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From Politics to Efficiency in Choice of Law

dc.contributor.authorO'Connor, Erin O'Hara, 1965-
dc.contributor.authorRibstein, Larry E.
dc.identifier.citation67 U. Chi. L. Rev. 1151 (2000)en_US
dc.description.abstractThis article proposes a comprehensive system for choice of law that is designed to enhance social wealth by focusing on individual rather than governmental interests. To the extent practicable, parties should be able to choose their governing law. In the absence of an explicit agreement, courts should apply rules that facilitate party choice or that select the law the parties likely would have contracted for - that is, the law of the state with the comparative regulatory advantage. The system relies on clear rules that enable the parties to determine, at low cost and ex ante, what law applies to given conduct, and therefore to choose the applicable law by altering their conduct. State regulatory concerns are accounted for through explicit state legislation on choice of law rather than ad hoc judicial determination of the states' interests. The article shows how this system might be implemented through jurisdictional competition.en_US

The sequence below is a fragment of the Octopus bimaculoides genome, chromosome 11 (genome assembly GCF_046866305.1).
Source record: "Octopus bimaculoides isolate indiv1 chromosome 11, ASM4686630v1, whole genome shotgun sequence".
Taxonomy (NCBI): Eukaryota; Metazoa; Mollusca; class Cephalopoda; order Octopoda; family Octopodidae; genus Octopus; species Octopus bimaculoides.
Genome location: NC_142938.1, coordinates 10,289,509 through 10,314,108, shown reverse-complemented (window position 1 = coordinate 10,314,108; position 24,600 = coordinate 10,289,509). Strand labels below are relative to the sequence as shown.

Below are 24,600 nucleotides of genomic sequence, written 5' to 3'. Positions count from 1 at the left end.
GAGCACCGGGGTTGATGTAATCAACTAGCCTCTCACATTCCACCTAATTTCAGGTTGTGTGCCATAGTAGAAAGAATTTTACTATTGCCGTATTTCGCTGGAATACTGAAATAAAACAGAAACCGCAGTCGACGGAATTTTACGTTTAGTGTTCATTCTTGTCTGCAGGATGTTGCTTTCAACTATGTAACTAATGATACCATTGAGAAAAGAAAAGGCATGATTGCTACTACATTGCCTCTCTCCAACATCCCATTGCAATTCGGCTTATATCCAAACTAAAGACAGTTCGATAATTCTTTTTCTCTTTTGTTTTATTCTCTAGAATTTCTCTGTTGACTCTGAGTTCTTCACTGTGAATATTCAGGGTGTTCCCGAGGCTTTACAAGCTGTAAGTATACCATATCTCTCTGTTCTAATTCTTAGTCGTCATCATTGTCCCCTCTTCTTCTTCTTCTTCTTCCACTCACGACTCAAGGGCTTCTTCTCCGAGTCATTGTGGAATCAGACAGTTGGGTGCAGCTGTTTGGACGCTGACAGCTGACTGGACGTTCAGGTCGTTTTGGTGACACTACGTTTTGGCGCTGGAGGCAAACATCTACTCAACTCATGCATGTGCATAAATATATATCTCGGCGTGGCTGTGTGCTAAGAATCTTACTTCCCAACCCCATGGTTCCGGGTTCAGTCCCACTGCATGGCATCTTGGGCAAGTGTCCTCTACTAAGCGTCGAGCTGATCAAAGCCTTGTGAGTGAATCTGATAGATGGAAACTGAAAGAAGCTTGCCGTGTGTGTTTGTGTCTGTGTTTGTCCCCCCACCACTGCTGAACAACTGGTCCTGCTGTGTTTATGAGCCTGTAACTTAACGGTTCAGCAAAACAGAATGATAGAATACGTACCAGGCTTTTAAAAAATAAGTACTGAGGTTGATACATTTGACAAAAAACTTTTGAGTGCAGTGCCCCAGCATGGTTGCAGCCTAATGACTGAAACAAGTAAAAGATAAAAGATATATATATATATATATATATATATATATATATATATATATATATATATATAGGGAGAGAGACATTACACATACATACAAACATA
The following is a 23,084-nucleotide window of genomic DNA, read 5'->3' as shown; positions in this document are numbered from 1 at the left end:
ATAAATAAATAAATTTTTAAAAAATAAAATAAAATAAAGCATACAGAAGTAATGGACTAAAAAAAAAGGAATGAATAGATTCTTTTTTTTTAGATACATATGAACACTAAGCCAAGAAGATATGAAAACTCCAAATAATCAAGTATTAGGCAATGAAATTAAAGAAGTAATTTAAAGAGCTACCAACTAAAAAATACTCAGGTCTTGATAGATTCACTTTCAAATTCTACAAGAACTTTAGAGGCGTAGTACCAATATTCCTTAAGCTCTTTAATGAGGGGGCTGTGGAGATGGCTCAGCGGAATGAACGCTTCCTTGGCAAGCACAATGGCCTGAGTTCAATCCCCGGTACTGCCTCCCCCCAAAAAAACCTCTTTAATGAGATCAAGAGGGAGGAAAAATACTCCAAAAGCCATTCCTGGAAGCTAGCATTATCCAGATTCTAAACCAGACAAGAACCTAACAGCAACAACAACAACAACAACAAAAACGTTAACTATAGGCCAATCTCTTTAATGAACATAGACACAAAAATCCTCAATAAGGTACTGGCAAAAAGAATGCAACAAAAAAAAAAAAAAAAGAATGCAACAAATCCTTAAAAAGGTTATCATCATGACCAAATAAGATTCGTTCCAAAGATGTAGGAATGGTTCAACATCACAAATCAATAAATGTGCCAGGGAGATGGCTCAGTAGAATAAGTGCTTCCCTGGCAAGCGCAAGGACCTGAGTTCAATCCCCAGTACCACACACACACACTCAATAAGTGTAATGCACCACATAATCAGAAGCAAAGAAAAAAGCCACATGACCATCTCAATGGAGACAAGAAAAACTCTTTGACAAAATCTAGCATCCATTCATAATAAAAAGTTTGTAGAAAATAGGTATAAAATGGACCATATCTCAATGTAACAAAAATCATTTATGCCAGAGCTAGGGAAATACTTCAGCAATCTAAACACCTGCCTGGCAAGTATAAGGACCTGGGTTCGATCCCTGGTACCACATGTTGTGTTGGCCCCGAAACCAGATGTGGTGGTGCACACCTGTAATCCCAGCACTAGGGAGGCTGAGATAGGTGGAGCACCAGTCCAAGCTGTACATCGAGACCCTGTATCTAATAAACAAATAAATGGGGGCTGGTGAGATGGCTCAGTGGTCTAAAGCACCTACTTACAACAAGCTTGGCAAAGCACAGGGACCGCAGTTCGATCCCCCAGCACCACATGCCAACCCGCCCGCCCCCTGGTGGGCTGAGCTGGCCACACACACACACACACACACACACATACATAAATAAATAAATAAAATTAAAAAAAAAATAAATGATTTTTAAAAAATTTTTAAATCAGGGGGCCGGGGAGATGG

dc.format.extent1 PDF (83 pages)en_US
dc.publisherUniversity of Chicago Law Reviewen_US
dc.subject.lcshConflict of laws -- United Statesen_US
dc.titleFrom Politics to Efficiency in Choice of Lawen_US

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